There was agreement amongst the opposition that the BJP version of narrow and oppressive nationalism was not acceptable; that it would divide and polarise the nation and in the process weaken it dramatically; that the world was already questioning the efforts to stifle dissent by attacking students; that investments would stop; and that this certainly did not constitute the idea of India envisaged by Ambedkar, Gandhi, Nehru. Tilak, Tagore and all the others associated with the freedom of the country.

However, the flavour of the strong arguments made by several MPs did not impact on a media given to sound bytes. The flavour of the debate was made secondary to histrionics---such as the couple of minutes between Irani and BSP leader Mayawati---with theatre grabbing the headlines over and above serious debate. Interestingly, the print media that was sober and serious in its coverate has now pointed out---the Indian Express to be precise---that references to the RSS, Godse etc by Jyotiraditya Scindia have been expunged from the Lok Sabha records while the names of eight accused students read out by Irani remain even though they have not been held guilty by any court of law.

The government did not seem to be interested in the larger and more pertinent and valuable arguments the Opposition MPs were making, and instead came in from all sides. Irani with her emotions and strong in the face nationalism, Singh as the face of reason assuring the House that not a single student will be harmed, Jaitley as the intellectual drawing from history, assuring the Communist parties that they were now mainstream and the problem was with the Maoists, with the violence and the intimidation on the campus, at the Patiala courts and outside being referred to in passing as just a matter of detail.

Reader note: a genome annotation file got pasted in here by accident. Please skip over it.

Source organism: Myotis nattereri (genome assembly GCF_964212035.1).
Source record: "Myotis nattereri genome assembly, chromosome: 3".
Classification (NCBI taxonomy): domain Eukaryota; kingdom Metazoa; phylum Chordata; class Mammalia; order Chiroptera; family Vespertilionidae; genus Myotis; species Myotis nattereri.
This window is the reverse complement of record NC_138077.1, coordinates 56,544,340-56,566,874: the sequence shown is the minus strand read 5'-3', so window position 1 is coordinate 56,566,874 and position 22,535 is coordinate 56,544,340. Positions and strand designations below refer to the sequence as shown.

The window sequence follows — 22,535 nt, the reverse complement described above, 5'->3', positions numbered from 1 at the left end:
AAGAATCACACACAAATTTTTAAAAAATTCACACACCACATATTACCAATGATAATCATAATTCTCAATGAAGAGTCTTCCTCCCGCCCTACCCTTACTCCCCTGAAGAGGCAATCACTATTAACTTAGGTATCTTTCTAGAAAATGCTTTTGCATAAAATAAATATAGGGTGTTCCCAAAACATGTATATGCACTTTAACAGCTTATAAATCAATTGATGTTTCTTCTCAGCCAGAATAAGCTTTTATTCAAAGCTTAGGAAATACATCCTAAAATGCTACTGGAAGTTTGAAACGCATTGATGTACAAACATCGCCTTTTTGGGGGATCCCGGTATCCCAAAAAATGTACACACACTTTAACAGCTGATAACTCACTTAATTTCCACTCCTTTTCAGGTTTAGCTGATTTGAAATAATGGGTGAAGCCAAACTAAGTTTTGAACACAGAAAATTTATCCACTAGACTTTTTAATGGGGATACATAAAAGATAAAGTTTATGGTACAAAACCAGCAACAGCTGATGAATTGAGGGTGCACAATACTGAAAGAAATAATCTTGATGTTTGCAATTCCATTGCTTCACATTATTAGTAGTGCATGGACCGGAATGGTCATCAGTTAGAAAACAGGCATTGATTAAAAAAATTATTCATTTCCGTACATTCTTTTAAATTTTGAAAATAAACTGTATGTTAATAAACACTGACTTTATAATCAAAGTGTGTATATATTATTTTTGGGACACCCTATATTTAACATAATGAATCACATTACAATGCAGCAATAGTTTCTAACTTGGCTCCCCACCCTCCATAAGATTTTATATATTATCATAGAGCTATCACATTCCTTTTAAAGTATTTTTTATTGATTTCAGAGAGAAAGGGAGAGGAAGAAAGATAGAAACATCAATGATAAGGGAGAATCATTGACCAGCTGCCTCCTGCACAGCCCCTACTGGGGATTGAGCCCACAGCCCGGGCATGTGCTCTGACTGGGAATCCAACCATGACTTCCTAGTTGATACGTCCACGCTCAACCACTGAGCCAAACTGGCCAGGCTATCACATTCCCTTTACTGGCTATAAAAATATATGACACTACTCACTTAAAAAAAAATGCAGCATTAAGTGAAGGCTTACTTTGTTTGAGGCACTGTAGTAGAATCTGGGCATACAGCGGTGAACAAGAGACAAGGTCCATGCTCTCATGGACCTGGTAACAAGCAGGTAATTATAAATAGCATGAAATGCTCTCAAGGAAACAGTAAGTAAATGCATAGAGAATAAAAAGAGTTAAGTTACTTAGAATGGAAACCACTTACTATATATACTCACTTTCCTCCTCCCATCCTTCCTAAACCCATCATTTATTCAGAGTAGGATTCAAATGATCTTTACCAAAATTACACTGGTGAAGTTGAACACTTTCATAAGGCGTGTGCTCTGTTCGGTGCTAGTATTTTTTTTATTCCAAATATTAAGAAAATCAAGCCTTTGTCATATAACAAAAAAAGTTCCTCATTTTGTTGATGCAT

Bose ended his speech with a poem by Rabindranath Tagore written on the last day of the 19th Century:

The last sun of the century sets amidst the blood-red clouds of the West and the whirlwind of hatred.

The naked passion of self-love of Nations, in its drunken delirium of greed, is dancing to the clash of steel and the howling verses of vengeance.

The hungry self of the Nation shall burst in a violence of fury from its own shameless feeding.

For it has made the world its food,

And licking it, crunching it, and swallowing it in big morsels,

It swells and swells

Till in the midst of its unholy feast descends the sudden heaven piercing its heart of grossness.

The crimson glow of light on the horizon is not the light of thy dawn of peace, my Motherland.

It is the glimmer of the funeral pyre burning to ashes the vast flesh, - the self-love of the Nation, - dead under its own excess.

Thy morning waits behind the patient dark of the East, Meek and silent.

Keep watch, India.

Bring your offerings of worship for that sacred sunrise.

Let the first hymn of its welcome sound in your voice, and sing,

'Come, Peace, thou daughter of God's own great suffering.

Come with thy treasure of contentment, the sword of fortitude,

And meekness crowning thy forehead.'

Be not ashamed, my brothers, to stand before the proud and the powerful

With your white robe of simpleness.

Let your crown be of humility, your freedom the freedom of the soul.

Build God's throne daily upon the ample bareness of your poverty

And know that what is huge is not great and pride is not everlasting.